Senator Wilson was the first person to ask Andrew Carnegie, his friend, to subsidize a permanent home for a library.  In December 1891 Carnegie agreed, and Wilson donated the land for the new library building. (The library had been in many different locations since its founding in 1853).  This marked the first time that Carnegie had funded a library in which he had no personal ties or investments, and led to his funding of 1688 more public libraries throughout the country.  (In 1894 there were only about 400 public libraries in the entire country).  The Carnegie Museum is still on the third floor (website here).  NRHP

19. R. B. & Lizzie Louden House, 1871.
      107 W. Washington Ave., at S. 2nd St.
Built in 1871, R.B. and Lizzie Louden purchased this house in 1897.  A radical remodel (1928-29) saw the original open, wrap-around porch removed and replaced by the enclosed sun porch and formal entrance.  NRHP, LMC

20. Craftsman Style House, c. 1915.
      104 S. Second Street.
A good example of the many Craftsman Style houses built in Fairfield.  This was a rebellion against the formality and excesses of the Victorian period and the advent of modern industrial design (disguised as a return to nature).

21. Residential Home, c. 1860.
      201 W. Washington Ave.
Changed little since its construction in 1860, this workingman's style home, with two stories in front and a one-story rear addition, gave the impression of a larger structure.

22. Greek Revival House, c. 1840's.
      105 S. Third Street.
This home has been restored to a near original condition.  The transom, sidelights, and the decorative treatment around the front door are distinctive.

26. Broadway (Louden) Building, c. 1892.
      607 W. Broadway Avenue.
Formerly the offices and manufacturing plant of Louden Machinery Company, this is the key building on the Louden Tour.  Today it contains businesses and living units.  NRHP, LMC

27. Louden Depot Community Credit Union, rebuilt 1940's.
      611 W. Broadway Avenue.
This former train station served the Rock Island Railroad.  In 1870 the Fairfield city fathers lobbied the Chicago & Southwestern Railroad (which became the Rock Island) to come through Fairfield instead of Ottumwa to provide competition for the C. B & Q.  LMC

30. former Joel Turney and Co. building, 1897.
      501 N. 8th Street.
The famous "Charter Oak" farm wagons and others were manufactured here.  Founded in 1856, it moved here from Trenton in 1887 and soon became Fairfield's largest industrial employer.  The present brick building was built in 1897 after a major fire.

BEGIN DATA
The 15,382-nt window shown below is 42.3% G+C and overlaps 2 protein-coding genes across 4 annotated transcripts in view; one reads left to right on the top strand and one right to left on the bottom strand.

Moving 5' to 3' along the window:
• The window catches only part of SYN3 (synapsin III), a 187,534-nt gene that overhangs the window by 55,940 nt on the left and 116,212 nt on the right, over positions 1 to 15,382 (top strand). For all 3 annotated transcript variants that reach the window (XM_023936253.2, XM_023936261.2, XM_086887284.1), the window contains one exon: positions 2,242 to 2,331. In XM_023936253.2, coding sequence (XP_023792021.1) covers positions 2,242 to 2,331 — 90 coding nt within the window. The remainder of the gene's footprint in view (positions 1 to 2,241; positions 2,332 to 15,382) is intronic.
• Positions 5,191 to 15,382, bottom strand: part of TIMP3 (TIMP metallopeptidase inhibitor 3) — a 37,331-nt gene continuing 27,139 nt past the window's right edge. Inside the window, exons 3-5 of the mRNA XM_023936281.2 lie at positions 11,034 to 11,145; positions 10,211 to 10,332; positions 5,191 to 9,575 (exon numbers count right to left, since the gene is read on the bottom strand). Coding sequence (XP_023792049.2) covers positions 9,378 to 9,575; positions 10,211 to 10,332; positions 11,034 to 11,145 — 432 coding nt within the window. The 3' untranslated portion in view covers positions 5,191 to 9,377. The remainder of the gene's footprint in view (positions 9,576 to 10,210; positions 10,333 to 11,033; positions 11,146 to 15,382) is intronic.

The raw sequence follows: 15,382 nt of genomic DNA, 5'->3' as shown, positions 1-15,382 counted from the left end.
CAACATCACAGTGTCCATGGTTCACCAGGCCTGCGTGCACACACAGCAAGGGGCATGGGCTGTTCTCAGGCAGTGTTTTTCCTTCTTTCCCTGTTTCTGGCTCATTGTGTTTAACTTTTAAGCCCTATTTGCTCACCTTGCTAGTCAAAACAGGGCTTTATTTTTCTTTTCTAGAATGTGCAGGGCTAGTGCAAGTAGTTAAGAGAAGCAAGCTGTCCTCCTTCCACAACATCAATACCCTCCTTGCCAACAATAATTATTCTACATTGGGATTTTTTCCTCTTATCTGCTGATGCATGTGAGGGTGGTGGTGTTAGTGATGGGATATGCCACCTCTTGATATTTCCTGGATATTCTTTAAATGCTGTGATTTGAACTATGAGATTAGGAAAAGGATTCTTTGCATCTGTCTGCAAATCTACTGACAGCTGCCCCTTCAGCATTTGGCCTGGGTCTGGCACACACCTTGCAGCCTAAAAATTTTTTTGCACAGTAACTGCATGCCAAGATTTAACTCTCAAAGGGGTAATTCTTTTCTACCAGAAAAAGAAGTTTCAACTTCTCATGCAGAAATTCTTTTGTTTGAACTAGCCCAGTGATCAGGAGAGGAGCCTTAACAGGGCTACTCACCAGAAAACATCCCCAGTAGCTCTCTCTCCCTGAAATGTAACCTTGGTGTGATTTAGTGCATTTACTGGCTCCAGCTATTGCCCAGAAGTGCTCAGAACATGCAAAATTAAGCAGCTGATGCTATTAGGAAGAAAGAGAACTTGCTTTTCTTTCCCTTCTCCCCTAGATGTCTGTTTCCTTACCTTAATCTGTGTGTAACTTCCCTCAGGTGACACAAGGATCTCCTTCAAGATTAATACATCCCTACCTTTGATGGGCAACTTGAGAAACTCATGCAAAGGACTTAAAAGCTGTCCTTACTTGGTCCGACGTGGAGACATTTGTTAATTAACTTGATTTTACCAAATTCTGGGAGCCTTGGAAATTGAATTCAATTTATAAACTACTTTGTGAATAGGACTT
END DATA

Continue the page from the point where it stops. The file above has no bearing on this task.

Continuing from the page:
31. Whitney Monuments Company, 1925.
      (formally Heston & Anderson)
      601 W. Depot Avenue.
This is a typical single-story Louden out-building design with a hollow tile foundation and Louden Ventilators topped by simple arrow-type wind vanes.  Inside is an overhead carrier, an early WORKING example of a non-agricultural application of Louden technology.  LMC

37. First Church of Christ Scientist, 1926-27.
      300 E. Burlington Ave.
Now Saint Gabriel and All Saints Liberal Catholic Church. Designed by Edward C. Peterke, the head architect with the "Louden Barn Planning service", in a Neoclassical style with a classically inspired portico and cast stone relief designs.  LMC

38. James A. Beck House, 1896.
      401 E. Burlington Ave.
George F. Barber sold building plans via mail order in the U.S. and abroad, which the homeowners chose from a catalog.  NRHP

Some Structures of Interest

Chris Bennett public sculptures, in Central Park and in front of the former library building.  For more details on these sculptures, go to the Fairfield Heritage Tour website.  Look at the Fairfield Square and Building # 13.

State Fair Stone Marker, 4th Street and Grimes Avenue.  The first and second Iowa State Fairs were held in Fairfield in 1854 and 1855.  A tablet on the stone marker tells the story.  Read it on the Fairfield Heritage Trail.

Freight Depot, 4th Street and Depot Avenue.  Was used by the Chicago, Burlington & Quincy Railroad. Built in 1919.

U. S. Post office, 1929. W. Broadway and 2nd St.  See the restored murals in the lobby.

Back to top
© Copyright 2006-2016 Fairfield Cultural Alliance. All rights reserved.
Updated 08-15-16.